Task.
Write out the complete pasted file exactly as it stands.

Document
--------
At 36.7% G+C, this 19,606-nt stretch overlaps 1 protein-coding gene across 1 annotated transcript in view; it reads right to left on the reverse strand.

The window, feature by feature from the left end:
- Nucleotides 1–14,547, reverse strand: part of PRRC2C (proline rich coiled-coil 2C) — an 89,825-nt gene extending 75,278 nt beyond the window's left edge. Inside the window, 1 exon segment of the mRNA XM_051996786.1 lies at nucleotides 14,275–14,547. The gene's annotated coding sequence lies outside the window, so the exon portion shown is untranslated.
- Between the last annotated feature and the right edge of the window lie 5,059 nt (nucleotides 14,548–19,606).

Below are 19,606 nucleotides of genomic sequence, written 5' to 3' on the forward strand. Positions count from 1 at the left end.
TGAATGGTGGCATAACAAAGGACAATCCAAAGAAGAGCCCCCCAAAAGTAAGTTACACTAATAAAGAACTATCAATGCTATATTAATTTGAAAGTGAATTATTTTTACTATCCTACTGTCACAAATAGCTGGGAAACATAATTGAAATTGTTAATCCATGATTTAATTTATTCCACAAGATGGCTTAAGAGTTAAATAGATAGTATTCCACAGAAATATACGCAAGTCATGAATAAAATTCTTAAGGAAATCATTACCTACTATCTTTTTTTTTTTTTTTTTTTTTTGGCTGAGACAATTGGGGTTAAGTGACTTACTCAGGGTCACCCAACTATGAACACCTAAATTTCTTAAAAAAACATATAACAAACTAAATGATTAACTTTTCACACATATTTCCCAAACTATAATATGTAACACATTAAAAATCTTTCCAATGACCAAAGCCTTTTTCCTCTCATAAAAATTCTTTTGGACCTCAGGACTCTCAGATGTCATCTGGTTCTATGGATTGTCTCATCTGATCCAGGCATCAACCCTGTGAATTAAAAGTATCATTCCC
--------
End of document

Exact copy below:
At 36.7% G+C, this 19,606-nt stretch overlaps 1 protein-coding gene across 1 annotated transcript in view; it reads right to left on the reverse strand.

The window, feature by feature from the left end:
- Nucleotides 1–14,547, reverse strand: part of PRRC2C (proline rich coiled-coil 2C) — an 89,825-nt gene extending 75,278 nt beyond the window's left edge. Inside the window, 1 exon segment of the mRNA XM_051996786.1 lies at nucleotides 14,275–14,547. The gene's annotated coding sequence lies outside the window, so the exon portion shown is untranslated.
- Between the last annotated feature and the right edge of the window lie 5,059 nt (nucleotides 14,548–19,606).

Below are 19,606 nucleotides of genomic sequence, written 5' to 3' on the forward strand. Positions count from 1 at the left end.
TGAATGGTGGCATAACAAAGGACAATCCAAAGAAGAGCCCCCCAAAAGTAAGTTACACTAATAAAGAACTATCAATGCTATATTAATTTGAAAGTGAATTATTTTTACTATCCTACTGTCACAAATAGCTGGGAAACATAATTGAAATTGTTAATCCATGATTTAATTTATTCCACAAGATGGCTTAAGAGTTAAATAGATAGTATTCCACAGAAATATACGCAAGTCATGAATAAAATTCTTAAGGAAATCATTACCTACTATCTTTTTTTTTTTTTTTTTTTTTTGGCTGAGACAATTGGGGTTAAGTGACTTACTCAGGGTCACCCAACTATGAACACCTAAATTTCTTAAAAAAACATATAACAAACTAAATGATTAACTTTTCACACATATTTCCCAAACTATAATATGTAACACATTAAAAATCTTTCCAATGACCAAAGCCTTTTTCCTCTCATAAAAATTCTTTTGGACCTCAGGACTCTCAGATGTCATCTGGTTCTATGGATTGTCTCATCTGATCCAGGCATCAACCCTGTGAATTAAAAGTATCATTCCC